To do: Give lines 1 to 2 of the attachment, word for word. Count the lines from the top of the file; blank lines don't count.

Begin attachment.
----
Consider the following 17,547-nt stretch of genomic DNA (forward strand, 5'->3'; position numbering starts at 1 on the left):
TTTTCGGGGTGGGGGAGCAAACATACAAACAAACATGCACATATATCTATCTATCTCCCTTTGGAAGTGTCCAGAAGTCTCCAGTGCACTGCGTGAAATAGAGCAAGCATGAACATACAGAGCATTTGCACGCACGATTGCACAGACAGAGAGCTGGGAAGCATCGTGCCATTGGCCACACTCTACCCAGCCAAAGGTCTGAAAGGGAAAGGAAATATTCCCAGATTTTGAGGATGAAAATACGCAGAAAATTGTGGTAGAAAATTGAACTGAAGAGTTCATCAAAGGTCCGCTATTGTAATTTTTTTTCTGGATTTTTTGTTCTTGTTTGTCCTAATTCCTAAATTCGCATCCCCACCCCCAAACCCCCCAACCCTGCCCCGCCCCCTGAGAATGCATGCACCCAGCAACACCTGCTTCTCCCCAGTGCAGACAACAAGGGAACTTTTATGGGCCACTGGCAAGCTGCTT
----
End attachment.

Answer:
Consider the following 17,547-nt stretch of genomic DNA (forward strand, 5'->3'; position numbering starts at 1 on the left):
TTTTCGGGGTGGGGGAGCAAACATACAAACAAACATGCACATATATCTATCTATCTCCCTTTGGAAGTGTCCAGAAGTCTCCAGTGCACTGCGTGAAATAGAGCAAGCATGAACATACAGAGCATTTGCACGCACGATTGCACAGACAGAGAGCTGGGAAGCATCGTGCCATTGGCCACACTCTACCCAGCCAAAGGTCTGAAAGGGAAAGGAAATATTCCCAGATTTTGAGGATGAAAATACGCAGAAAATTGTGGTAGAAAATTGAACTGAAGAGTTCATCAAAGGTCCGCTATTGTAATTTTTTTTCTGGATTTTTTGTTCTTGTTTGTCCTAATTCCTAAATTCGCATCCCCACCCCCAAACCCCCCAACCCTGCCCCGCCCCCTGAGAATGCATGCACCCAGCAACACCTGCTTCTCCCCAGTGCAGACAACAAGGGAACTTTTATGGGCCACTGGCAAGCTGCTT